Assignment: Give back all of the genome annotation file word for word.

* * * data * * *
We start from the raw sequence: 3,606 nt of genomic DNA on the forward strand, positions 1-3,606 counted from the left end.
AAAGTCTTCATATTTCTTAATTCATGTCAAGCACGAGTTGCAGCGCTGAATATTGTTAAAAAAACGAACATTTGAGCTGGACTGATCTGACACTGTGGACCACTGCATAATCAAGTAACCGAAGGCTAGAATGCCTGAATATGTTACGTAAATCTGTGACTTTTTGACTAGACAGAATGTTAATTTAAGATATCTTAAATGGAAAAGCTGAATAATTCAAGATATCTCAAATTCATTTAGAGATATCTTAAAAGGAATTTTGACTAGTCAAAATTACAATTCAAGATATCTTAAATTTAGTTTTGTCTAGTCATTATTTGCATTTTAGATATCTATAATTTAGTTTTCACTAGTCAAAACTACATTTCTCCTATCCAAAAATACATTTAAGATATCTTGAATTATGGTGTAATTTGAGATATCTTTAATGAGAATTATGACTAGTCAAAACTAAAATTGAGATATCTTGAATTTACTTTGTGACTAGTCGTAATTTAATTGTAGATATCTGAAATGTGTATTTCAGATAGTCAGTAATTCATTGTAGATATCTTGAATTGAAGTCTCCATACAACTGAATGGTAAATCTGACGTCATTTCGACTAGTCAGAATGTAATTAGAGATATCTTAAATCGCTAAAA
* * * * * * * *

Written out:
We start from the raw sequence: 3,606 nt of genomic DNA on the forward strand, positions 1-3,606 counted from the left end.
AAAGTCTTCATATTTCTTAATTCATGTCAAGCACGAGTTGCAGCGCTGAATATTGTTAAAAAAACGAACATTTGAGCTGGACTGATCTGACACTGTGGACCACTGCATAATCAAGTAACCGAAGGCTAGAATGCCTGAATATGTTACGTAAATCTGTGACTTTTTGACTAGACAGAATGTTAATTTAAGATATCTTAAATGGAAAAGCTGAATAATTCAAGATATCTCAAATTCATTTAGAGATATCTTAAAAGGAATTTTGACTAGTCAAAATTACAATTCAAGATATCTTAAATTTAGTTTTGTCTAGTCATTATTTGCATTTTAGATATCTATAATTTAGTTTTCACTAGTCAAAACTACATTTCTCCTATCCAAAAATACATTTAAGATATCTTGAATTATGGTGTAATTTGAGATATCTTTAATGAGAATTATGACTAGTCAAAACTAAAATTGAGATATCTTGAATTTACTTTGTGACTAGTCGTAATTTAATTGTAGATATCTGAAATGTGTATTTCAGATAGTCAGTAATTCATTGTAGATATCTTGAATTGAAGTCTCCATACAACTGAATGGTAAATCTGACGTCATTTCGACTAGTCAGAATGTAATTAGAGATATCTTAAATCGCTAAAA